A few days ago my daughter and I went to a concert at Bedlam Theater in Minneapolis. A friend of mine worked with the Women’s Foundation to put it on; all of the money raised goes to the MN Girls Are Not For Sale campaign, which is working to fight human trafficking in Minnesota. We loved the local bands and have been listening to the CD “Voice” in the car. Hip-hop, folk, gospel–each song is voice only and shot through with hope. The musicians donated their time and effort and all of the proceeds go to fighting trafficking of young men and women in our backyard. My daughter is the age of many of the adolescents who are trafficked.
The other evening my husband, our two daughters and I attended a senior Dance Show at the UM, where Magnolia Yang Sao Yia performed a dance she choreographed, “20 Years Strong.” With the use of audio, wearing a traditional skirt over jeans and t-shirt, and through precise movements of her hands, her hair, and the rest of her body, Yang expressed the history of the Hmong people fleeing from the Viet Cong, living in refugee camps, migrating to the United States, and navigating the obstacles to thriving in the U.S. Magnolia wrote that “20 Years Strong” is “dedicated to all of the strong, beautiful, and inspirational Hmong women in my life who have gifted me with love, resilience and courage. We will not be silenced.” In our Learning Abroad seminar, half of our 20 students are Hmong, and most are women.
The night before I flew out I ate pizza and watched Selma with my family, because my daughters really wanted us to watch it, and I see why. It is a potent movie at any time in history, but especially so as the ripple effect of Black Lives Matter continues to build in momentum and reveal our institutional racism throughout our country.
And in between these events, I walked through the meadows on our land to the Rum River, and into the woods, marveling at the wildflowers and the riot of green. As I stood on the banks of the river and watched the light glint off of the water, I pictured the mighty Mekong River that I will be fortunate to see again in a few days.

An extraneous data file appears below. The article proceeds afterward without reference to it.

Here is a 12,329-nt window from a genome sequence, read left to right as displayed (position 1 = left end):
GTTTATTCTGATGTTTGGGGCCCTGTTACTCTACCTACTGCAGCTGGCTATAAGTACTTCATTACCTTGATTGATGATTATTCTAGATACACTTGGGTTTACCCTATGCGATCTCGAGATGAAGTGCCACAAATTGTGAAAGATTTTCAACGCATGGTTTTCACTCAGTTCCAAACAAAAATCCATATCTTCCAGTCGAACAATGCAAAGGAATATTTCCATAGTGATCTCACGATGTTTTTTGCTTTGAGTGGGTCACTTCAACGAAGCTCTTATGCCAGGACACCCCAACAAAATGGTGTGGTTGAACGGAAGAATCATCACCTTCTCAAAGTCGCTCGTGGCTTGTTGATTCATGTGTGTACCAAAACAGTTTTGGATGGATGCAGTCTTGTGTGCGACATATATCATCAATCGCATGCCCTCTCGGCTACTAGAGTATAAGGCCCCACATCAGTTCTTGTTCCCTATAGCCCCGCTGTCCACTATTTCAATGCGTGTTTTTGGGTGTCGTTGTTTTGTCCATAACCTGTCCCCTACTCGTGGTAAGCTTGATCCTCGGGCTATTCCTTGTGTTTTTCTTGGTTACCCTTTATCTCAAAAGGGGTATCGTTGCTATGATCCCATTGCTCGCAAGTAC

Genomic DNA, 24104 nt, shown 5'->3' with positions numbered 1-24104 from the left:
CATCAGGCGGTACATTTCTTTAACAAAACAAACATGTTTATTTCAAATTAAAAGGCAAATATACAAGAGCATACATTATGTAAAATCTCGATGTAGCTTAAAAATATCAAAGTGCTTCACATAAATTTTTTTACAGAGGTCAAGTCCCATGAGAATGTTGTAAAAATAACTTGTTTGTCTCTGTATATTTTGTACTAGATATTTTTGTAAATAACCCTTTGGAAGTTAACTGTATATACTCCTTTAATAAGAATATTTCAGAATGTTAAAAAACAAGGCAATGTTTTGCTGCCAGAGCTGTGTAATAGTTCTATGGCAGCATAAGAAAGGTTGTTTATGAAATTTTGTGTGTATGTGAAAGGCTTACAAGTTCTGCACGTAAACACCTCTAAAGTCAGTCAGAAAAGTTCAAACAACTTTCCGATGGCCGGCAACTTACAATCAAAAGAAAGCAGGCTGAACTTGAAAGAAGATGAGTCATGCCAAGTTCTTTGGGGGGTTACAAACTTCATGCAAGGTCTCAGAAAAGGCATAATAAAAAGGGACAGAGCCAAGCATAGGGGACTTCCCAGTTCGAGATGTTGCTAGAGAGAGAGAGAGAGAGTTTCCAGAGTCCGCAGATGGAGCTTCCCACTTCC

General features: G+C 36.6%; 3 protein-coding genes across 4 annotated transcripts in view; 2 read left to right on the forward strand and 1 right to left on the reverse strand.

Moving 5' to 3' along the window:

Human Trafficking, cultural resilience of Hill Tribe members and African Americans, and the ecological integrity of rivers and other natural places. To borrow a quote from Martin Luther King, Jr. in one of his speeches in Selma, “All of these efforts are one effort.” And stories—through music, dance, and film–are used to not only express struggles, beauty, and hope, but to take part in creating our understanding of and engagement with these issues.
This learning abroad that my colleague Cathy Solheim and I created springs out of our mutual interest in the power of stories to reveal culture and family, and the intricate relationship between people and the land: the Mississippi, the Mekong, and all other natural places. Cathy had wanted to further explore the connection between families, communities and the natural environment from the family social science lens, and I am researching the role of the arts to both reveal and shape the ways communities are navigating the impacts of climate change and globalization. I want to better understand how communities nurture their cultural traditions and the integrity of their collective in the face of decreasing access to natural resources along with the impact of commerce conducted by large transnational corporations. Our students are asking similar questions, and understand that they will shoulder the responsibilities of dealing with the impact of globalization and complex natural resource issues as they move into their futures.
I know “these efforts are one effort,” but I need Cathy, with her cultural understanding of and experience in Thailand as well as her Family Social Science framework, and these 20 students we’re fortunate to be traveling with, and especially our Thai friends, villagers, and educators, to help me better understand the issues and to articulate how these efforts are one effort. Within the collective we will learn and share our visions and hopes for our communities, our students, and the communities we are engaging with in northern Thailand.